Last updated on October 23rd, 2023 at 09:02 pm
If you want to use the seeds to propagate lilies, you can be lucky and get completely new varieties. For (hobby) growers, this is absolutely worth it. What should you know about the seeds and their sowing?
When are the capsule fruits ripe and the seeds ready for harvesting?
After lilies have finished their flowering period and the flowers are withered on the plant, the capsule fruits form.
Forming the seeds cost lilies a lot of power. Therefore, you should cut off the withered inflorescence, if you do not go for the seeds. If you want to harvest the seeds for sowing, wait until the fruits are ripe and burst open. Cut off the fruit and remove the seeds. There are usually numerous seeds in the capsule fruits.
Maturity of the capsule fruits peaks in the fall. The upright capsule fruits, up to 7 cm long and oblong-round, are brown in color at this time and burst open. They have three chambers inside. There, the seeds are closely packed together.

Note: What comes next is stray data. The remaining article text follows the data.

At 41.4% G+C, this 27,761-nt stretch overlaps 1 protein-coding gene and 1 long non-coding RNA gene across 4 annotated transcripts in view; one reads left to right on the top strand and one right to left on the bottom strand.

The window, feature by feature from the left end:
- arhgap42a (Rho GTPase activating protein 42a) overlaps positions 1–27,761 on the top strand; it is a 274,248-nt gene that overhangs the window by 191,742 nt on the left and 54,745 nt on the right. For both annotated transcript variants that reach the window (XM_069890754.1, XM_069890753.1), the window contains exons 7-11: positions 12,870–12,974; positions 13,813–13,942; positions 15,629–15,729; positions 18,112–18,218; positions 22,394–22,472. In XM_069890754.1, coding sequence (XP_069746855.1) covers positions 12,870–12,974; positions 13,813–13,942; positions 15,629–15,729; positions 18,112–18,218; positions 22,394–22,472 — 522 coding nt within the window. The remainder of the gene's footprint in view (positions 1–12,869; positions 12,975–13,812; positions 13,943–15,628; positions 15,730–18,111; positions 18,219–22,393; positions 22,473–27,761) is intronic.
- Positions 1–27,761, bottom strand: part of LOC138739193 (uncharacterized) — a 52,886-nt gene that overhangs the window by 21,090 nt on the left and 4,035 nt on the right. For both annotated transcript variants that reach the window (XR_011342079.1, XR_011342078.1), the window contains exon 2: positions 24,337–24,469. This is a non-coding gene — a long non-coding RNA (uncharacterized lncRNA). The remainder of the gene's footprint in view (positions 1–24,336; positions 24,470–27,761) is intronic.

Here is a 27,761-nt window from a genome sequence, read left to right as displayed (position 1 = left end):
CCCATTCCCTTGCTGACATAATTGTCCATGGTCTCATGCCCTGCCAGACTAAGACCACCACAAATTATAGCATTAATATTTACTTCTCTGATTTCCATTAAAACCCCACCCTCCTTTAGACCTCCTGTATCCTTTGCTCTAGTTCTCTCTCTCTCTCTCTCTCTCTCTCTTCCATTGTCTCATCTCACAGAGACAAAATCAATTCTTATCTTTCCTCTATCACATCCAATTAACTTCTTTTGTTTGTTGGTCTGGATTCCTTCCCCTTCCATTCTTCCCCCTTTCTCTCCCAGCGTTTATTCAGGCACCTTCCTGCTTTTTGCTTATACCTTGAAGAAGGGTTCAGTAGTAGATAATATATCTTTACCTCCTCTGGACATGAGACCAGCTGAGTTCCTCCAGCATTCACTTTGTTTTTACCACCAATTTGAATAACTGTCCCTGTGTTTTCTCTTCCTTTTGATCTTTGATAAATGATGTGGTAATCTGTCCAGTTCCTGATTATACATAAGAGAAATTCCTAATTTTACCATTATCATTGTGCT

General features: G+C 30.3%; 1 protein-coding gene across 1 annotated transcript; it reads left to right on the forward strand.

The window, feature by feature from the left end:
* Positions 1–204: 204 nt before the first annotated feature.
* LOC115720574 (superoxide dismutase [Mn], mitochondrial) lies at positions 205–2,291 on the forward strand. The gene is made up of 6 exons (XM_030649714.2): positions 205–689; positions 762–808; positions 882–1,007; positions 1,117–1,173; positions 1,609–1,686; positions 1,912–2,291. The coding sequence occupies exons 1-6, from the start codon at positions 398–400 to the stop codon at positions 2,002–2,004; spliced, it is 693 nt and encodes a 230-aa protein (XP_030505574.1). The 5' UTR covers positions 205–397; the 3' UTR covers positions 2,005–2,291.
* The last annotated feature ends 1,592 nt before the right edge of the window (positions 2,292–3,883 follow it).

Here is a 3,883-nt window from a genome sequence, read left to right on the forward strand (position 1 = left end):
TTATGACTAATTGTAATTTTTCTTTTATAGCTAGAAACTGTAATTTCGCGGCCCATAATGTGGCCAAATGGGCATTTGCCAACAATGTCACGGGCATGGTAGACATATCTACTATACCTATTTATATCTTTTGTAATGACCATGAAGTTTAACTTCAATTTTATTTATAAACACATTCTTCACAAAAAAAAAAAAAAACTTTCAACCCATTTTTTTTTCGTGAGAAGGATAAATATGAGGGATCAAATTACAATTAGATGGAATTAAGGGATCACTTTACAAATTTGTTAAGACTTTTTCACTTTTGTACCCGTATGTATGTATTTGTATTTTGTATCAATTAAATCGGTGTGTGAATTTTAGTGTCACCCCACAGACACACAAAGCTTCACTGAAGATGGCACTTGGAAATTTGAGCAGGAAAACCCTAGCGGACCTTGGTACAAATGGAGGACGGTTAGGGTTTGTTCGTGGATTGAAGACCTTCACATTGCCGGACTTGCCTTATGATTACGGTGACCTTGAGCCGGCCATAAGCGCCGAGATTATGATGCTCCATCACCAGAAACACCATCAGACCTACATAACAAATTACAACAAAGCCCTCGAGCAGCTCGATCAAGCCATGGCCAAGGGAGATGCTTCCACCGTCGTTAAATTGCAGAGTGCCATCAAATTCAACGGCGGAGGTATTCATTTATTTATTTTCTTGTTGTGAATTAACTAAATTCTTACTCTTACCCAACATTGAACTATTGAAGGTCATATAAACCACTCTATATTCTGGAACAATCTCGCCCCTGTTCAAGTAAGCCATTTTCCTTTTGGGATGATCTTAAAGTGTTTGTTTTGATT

The seeds of lilies vary in size depending on the species and variety. They have an average size of 0.5 cm. Furthermore, they are flat, roundish to triangular, narrow winged and dipped in a light brown shade.
Making seeds germinate
The seeds of lilies germinate irregularly. For example, it can take up to 2 years for a seedling to show up. Other seeds germinate after only a few days. Because of this irregularity, it is recommended to sow several seeds at once.
Sowing is done as follows:
- harvest in autumn
- store in the refrigerator or dry
- start sowing between January and February
- soak seeds in water for 3 days
- sow in soil (1 cm deep)
- keep soil moist
- ideal germination temperature (varies from variety to variety): 15 to 20 °C
- planting out from May
- duration until first flowering: 3 to 4 years
Tips & Tricks
If you want to get exceptional varieties with different characteristics than the mother plant, you should cross pollen of different varieties during the flowering period.